Your Personal Assets
back to published articles
The creation of
a corporation by the filing of its certificate of incorporation and
the holding of an organizational meeting brings into existence a separate
and independent legal entity. The main attribute of the separate legal
existence of a corporation is the broad protection it offers from personal
liability. This is referred to in the legal community as the corporate
“veil” from liability.
Generally, the corporate
veil will not be pierced, and a shareholder or sister corporation will
not be held liable for the debts of the corporation, if the corporation
(i) maintains corporate formalities, (ii) is not an alter ego for the
dominant shareholder or sister corporation, and (iii) is not a sham
to perpetrate a fraud.
To maintain corporate
formalities, a corporation must follow proper procedures in the formation
of the corporation, in the appointment of directors, in the issuance
of stock, in the holding of annual meetings, in the filing of annual
reports with the state, in the maintenance of the corporation’s
own property and in the maintenance of the corporation’s own financial
books and accounts. This includes updating minutes and bylaws and holding
board and shareholder meetings.
A corporation will
be considered an “alter ego” for the dominant shareholder(s)
or a sister corporation when its corporate finances are commingled with
those of the dominant shareholder(s) or sister corporation and where
the corporation is being used as a façade for the dominant shareholder(s)
or sister corporation’s business.
v. Lee Express Cab Co., the sole shareholder of Lee Express Cab
Corporation was not entitled to dismissal of a personal injury action
brought against him personally. The court found that the complaint set
forth a cognizable cause of action for piercing the corporate veil because
it alleged that the shareholder owned 16 other taxi corporations, that
all 17 corporations were operated centrally and maintained as one entity,
that the defendant individually operated all of the corporations and
interchanged receipts, reimbursements, assets and properties, and that
corporations were mere shams whose only purpose was to enable the sole
shareholder to defraud the public.
In In re Island
Seafood Company, Inc. v. Golub Corporation, the court held that
while the owner of two corporations was the sole stockholder and officer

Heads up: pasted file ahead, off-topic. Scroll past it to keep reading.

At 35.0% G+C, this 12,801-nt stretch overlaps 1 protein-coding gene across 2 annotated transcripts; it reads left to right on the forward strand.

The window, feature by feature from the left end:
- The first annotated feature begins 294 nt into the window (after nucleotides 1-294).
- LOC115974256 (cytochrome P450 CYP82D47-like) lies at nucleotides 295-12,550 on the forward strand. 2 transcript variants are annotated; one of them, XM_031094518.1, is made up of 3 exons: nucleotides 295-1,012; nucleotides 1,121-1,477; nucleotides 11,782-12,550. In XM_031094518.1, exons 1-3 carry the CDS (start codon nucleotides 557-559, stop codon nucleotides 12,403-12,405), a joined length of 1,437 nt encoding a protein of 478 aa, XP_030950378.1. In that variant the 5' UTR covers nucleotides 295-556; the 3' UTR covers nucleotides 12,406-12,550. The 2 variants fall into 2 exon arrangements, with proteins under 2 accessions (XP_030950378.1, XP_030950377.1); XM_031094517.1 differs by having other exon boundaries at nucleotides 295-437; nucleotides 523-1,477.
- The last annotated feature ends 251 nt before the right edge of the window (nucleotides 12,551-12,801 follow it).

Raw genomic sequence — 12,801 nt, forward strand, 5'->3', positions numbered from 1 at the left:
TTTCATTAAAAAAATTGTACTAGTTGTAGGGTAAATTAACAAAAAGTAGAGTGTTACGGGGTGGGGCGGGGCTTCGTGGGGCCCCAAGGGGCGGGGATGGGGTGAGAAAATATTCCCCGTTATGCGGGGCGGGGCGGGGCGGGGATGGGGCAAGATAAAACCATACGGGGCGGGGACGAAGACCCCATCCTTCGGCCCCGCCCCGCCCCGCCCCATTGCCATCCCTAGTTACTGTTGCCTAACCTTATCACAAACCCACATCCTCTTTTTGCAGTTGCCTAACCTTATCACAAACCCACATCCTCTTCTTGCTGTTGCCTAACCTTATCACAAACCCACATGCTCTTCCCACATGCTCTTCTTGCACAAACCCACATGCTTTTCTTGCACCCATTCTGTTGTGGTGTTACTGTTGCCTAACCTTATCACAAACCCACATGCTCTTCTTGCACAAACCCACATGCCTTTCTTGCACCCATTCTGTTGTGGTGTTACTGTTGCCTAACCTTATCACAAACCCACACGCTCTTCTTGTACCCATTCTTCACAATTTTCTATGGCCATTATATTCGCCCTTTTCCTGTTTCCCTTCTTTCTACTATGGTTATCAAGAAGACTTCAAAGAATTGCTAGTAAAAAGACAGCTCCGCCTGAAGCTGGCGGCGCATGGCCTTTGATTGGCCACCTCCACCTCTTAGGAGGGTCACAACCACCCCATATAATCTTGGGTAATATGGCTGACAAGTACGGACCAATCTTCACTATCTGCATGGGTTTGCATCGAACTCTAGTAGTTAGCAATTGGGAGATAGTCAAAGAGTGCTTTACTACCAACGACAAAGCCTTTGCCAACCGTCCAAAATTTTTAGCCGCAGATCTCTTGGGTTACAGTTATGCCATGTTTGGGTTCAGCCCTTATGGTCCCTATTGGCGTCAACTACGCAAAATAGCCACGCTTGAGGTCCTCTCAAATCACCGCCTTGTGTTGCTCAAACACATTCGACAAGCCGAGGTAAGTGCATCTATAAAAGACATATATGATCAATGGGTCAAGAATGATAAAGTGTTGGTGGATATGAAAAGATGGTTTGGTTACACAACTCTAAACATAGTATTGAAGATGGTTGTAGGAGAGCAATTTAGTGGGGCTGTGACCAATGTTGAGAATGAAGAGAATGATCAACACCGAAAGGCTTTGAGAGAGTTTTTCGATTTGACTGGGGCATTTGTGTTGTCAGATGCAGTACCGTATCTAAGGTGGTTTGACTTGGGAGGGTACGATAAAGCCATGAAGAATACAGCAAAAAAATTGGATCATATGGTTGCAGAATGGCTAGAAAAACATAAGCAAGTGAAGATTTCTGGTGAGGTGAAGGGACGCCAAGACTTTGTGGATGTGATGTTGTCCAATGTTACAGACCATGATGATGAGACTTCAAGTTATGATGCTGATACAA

of both corporations and seemed to disregard corporate formalities,
that was insufficient to prove complete domination and control so as
to allow the corporate veil to be pierced. The court relied on the fact
that there was lack of evidence of the owner making personal use of
corporate funds, the debtor being undercapitalized, the debtor using
the sister corporation to transact its business, or any inter-corporate
shuffling of assets designed to make the money judgment uncollectible.
Perpetrate a Fraud
To determine if
the corporation is a sham to perpetrate a fraud, the courts look at
“badges” of fraud. Badges of fraud are circumstances that
so commonly accompany fraudulent transfers that their presence gives
rise to an inference of fraud. In Dempster v. Overview Equities
, the court stated that the general badges of fraud are:
- the close relationship
among the parties to the transaction;
- the inadequacy
of the consideration;
- the transferor’s
knowledge of the creditor’s claims, or claims so likely to arise
as to be certain, and the transferor’s inability to pay them;
- the retention
of control of property by the transferor after the conveyance.
v. Darner, the court held that where an undercapitalized corporation
is unable to pay a judgment debt and there has been disregard of corporate
formalities and personal use of corporate funds, there is sufficient
evidence of wrongdoing to justify piercing the corporate veil.
Therefore, to avoid
the piercing of your company’s veil, observe corporate formalities,
do not use the corporate form for your own purposes and capitalize your
company accordingly; otherwise, your personal finances may be at risk.
by Stephen T. Furnari
Law | Broker-Dealers | Investment
Advisers | Attorneys | Disclaimer
Resources | Pledge
| Speaker Services | Client
Comments | Contact
11 Broadway | Suite
615 | New York, NY 10004 | +1 212 480 8800
2006 Furnari Scher LLP. All Rights Reserved. Use of this website is
subject to disclaimer.